On 2011’s Songs for the New, Steve Koester’s remote-Catskills folk/rock group Two Dark Birds released a heck of a nice collection of expanded-palette chamber folk and earthy rock with a dash of weirdness, reminding us that the Band – that most towering peak of Catskills rock – were often a lot closer to the spirit of Aaron Copland’s Americana than to Pete Seeger’s. If you think that the Band abided the “anyone with a beating heart can do this” principle of folk populism, try learning the song “Jawbone” sometime. It will set your beating heart to arrhythmia.
Two Dark Birds’ “progressive Americana,” for lack of a better genre descriptor, isn’t really progressive in its methods and myths; it doesn’t tax the old forms and tropes of folk and roots so much as widen their purview geographically and chronologically – allowing, say, Appalachia and New Orleans to speak freely of their common suffering and their unique ways of singing and dancing about it.
In a way, the unspoken idea of this suddenly hopping genre of chamber folk is to desegregate two parallel American traditions. The old folkies and dirt-floor-stompers washed behind their ears and went to church on Sundays, too, where they might have sung in the choir and exposed themselves to the neurologically transformative agency of European counterpoint, and to a lot of dark reverb and ghosts. They might also have played baritone or tuba in a marching band, and absorbed some ideas about crude territorial arrangement and the brass farts of war from the essentially American forms of Sousa.
All of which is say that a literate, haunted modern folksong with a delicately arranged brass quartet behind it – or a choir, or a percolating laptop – is a natural expression of how America has always mussed up the high and the low. Then add rock ‘n’ roll – any and all of it, from Carl Perkins to the Replacements – and you have a good idea of where Two Dark Birds come from.
None of that explains the heavy-themed but light-touch charm of Koester’s songwriting, which you’ll just have to check out for yourself. The old/new, high/low, pedestrian/oracular voice that so many youngsters strain so hard to achieve these days comes easily to Koester, who has probably read more John Crowe Ransom and Flannery O’Connor than they have.
Exciting news, to me at least, is that Koester and Two Dark Birds are recording a set of new songs with Woodstock’s production wizard (now that Todd has fled) Chris Maxwell. The Arkansas native made his name playing anything but wistful Americana in the jagged junkyard, New York City hard-rock band Skeleton Key in the ’90s. But before that, Maxwell was the principal songwriter and clever guitarist of the excellent Southern Gothic jangle band the Gunbunnies, whose after-the-fact, just-for-the-record release Great Big Diamond is ripe for reconsideration and restoration, for anyone interested in the discovery and recovery of lost gems.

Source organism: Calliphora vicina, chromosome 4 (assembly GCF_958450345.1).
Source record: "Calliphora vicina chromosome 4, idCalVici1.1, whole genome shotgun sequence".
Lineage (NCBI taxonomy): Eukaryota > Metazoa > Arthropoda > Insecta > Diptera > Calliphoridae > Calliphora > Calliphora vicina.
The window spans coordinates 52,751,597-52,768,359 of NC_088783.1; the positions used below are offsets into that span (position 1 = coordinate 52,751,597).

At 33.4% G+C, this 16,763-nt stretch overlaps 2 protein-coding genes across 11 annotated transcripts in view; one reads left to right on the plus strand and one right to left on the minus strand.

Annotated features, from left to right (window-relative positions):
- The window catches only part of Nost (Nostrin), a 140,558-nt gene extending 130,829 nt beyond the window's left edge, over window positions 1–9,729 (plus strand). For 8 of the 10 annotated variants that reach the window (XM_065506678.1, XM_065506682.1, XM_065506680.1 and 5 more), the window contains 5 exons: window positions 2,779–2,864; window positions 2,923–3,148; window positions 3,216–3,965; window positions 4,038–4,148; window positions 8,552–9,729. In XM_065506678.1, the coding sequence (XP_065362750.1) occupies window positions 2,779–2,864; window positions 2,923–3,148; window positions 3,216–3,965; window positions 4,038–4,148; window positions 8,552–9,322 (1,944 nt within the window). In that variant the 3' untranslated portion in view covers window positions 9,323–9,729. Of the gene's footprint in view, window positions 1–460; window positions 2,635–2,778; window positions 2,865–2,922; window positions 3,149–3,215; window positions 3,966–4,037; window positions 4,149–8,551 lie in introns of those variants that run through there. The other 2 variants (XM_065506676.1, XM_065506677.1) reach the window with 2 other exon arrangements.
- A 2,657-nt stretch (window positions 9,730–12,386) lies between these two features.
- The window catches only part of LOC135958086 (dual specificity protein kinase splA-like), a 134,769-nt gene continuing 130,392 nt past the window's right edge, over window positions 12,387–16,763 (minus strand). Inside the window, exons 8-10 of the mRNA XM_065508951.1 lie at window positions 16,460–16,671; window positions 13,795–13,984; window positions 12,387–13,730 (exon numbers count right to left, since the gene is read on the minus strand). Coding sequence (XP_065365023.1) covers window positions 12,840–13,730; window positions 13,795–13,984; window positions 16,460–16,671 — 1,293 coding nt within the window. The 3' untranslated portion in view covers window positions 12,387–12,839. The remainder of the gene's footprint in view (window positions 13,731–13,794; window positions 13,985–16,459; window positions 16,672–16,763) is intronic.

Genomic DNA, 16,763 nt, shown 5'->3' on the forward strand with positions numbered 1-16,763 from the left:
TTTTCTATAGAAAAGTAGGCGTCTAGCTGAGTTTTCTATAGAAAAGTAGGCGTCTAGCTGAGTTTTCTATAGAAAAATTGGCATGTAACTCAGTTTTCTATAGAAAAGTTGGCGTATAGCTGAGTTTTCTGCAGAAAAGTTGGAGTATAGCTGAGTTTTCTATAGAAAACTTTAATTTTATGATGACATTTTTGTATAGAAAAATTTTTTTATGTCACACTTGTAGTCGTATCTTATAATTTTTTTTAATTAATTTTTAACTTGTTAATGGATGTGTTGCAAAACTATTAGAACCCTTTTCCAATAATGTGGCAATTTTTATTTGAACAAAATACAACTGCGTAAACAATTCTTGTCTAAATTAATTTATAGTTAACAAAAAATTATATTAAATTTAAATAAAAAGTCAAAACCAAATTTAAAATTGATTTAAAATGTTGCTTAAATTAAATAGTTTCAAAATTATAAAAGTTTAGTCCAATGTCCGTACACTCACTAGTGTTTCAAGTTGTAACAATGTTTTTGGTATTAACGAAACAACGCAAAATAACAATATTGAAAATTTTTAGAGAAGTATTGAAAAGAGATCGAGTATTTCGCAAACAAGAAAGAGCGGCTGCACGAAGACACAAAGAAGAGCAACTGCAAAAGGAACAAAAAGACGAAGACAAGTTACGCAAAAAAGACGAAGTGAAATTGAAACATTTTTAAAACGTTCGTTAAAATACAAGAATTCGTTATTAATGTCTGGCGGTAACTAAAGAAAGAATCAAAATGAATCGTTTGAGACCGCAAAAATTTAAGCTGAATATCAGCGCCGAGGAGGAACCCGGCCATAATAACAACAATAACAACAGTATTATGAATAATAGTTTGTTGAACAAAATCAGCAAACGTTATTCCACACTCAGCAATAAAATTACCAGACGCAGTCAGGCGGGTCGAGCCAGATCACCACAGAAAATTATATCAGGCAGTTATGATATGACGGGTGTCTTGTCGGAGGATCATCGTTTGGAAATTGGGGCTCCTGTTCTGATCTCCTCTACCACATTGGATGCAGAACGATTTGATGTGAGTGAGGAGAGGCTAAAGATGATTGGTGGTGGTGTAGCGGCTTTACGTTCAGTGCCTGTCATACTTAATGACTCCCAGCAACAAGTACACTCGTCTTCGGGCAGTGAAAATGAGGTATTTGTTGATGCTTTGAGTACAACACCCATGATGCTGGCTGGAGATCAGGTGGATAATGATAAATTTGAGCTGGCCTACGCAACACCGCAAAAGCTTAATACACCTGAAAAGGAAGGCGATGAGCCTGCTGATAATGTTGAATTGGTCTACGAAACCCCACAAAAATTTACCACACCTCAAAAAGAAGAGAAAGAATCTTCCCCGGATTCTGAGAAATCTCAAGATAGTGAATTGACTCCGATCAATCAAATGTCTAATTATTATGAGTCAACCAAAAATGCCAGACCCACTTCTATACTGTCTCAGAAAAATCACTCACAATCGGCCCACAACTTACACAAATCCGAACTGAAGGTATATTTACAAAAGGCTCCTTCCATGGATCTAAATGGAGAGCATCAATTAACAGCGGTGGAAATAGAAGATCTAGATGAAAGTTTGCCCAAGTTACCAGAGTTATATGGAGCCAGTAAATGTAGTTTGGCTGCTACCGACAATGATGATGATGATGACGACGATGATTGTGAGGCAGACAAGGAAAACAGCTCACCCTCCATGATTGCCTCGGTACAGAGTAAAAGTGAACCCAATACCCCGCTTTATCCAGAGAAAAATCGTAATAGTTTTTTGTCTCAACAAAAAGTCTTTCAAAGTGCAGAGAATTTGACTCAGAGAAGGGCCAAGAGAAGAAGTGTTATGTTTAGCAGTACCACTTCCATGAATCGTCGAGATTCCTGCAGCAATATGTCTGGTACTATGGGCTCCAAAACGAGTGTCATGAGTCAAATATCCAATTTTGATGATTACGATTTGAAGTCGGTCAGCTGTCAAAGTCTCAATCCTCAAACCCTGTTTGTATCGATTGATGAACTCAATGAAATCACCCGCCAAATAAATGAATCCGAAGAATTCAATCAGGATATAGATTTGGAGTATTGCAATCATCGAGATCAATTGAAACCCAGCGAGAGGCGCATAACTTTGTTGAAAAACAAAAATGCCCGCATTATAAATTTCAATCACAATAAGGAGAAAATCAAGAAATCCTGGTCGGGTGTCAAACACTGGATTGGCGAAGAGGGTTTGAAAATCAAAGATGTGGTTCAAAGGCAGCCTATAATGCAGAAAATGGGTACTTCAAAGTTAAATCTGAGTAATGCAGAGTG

Many years thence, the veteran commercial composer/producer Maxwell has made a sort-of return to his roots with his soon-to-be-released record Arkansas Summer, which I have been fortunate enough to preview. It is an absolutely shimmering collection of personal songs in elegant, wildly diverse and imaginative settings, a portion of which could be described as masterful Baroque Americana. I don’t have to strain my brain to hear the magic that Koester and Maxwell might make together; why, I can hear it right now.
Maxwell and Koester will step into a church to make some magic together, each with his own band, on Saturday, October 3 at the Old Glenford Church. This is an exciting new venue located on the same property upon which the now-legendary Hudson Valley Sudbury School benefit shows have been going down on the last Friday of each month for years. For this show, Two Dark Birds will perform in their “Mountain Quintet” lineup, featuring Koester on guitar and vocals, Jason Mills on percussion, Carrie Bradley (the Breeders) on violin, Sibel Finn (Fab Faux) on cello and Josh Roy Brown (the Trapps) on lap steel.
Maxwell performs with his current trio, featuring Dan Hickey (They Might Be Giants) on drums and Jesse Murphy (Brazilian Girls) on bass. The show begins at 7:30 p.m. Admission costs $10 at the door. All ages are welcome. Food and beverages will be provided by the incomparable Mor Pipman and Much Mor Bread. Adults may B their own B. The Old Glenford Church and Hall are located at 210 Old Route 28 in Glenford, just outside of Woodstock off Route 28.